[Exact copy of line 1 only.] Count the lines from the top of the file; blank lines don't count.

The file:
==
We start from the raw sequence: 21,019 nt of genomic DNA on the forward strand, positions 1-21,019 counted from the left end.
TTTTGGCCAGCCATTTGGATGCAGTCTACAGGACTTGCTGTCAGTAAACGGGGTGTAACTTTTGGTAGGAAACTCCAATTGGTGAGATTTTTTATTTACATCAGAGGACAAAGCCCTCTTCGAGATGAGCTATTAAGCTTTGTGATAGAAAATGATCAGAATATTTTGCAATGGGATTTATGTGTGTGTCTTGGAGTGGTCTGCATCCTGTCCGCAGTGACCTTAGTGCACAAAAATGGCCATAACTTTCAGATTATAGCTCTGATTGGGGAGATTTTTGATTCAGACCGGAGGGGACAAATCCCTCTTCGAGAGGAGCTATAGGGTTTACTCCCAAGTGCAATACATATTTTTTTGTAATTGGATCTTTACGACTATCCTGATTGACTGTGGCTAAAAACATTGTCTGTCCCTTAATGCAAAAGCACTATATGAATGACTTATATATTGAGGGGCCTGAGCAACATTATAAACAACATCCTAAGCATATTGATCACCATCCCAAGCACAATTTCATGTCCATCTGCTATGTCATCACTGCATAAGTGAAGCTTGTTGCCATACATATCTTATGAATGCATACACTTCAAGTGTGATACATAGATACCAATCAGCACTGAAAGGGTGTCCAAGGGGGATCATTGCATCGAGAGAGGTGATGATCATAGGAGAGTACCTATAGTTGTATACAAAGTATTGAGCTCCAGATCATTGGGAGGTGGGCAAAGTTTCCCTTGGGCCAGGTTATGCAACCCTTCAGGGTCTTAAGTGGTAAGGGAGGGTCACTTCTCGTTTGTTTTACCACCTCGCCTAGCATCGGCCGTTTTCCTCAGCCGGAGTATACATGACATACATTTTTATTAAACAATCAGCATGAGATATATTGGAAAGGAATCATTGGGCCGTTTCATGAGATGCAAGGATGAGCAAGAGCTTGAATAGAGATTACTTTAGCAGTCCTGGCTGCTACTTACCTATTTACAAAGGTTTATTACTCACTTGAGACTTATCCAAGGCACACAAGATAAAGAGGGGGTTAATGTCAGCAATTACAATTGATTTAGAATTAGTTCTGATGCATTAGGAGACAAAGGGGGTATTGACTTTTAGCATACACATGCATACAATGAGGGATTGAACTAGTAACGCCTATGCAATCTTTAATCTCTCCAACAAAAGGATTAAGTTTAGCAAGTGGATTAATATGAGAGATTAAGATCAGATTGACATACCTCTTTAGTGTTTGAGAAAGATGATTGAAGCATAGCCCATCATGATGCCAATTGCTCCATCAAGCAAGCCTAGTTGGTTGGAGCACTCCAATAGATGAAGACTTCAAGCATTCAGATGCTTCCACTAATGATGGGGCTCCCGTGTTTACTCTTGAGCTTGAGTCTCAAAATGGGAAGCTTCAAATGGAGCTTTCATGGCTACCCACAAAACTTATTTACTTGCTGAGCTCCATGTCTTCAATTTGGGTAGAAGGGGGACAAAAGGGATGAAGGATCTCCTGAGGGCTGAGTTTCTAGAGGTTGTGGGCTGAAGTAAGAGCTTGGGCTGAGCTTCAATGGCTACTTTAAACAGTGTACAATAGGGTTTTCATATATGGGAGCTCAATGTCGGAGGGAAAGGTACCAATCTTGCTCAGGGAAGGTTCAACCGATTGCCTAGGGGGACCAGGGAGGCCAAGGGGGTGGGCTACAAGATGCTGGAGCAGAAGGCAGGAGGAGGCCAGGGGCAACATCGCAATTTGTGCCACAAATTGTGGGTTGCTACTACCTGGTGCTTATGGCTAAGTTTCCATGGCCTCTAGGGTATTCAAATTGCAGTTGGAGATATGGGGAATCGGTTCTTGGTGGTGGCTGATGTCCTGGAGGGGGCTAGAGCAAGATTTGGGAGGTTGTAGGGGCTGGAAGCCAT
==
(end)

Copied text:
We start from the raw sequence: 21,019 nt of genomic DNA on the forward strand, positions 1-21,019 counted from the left end.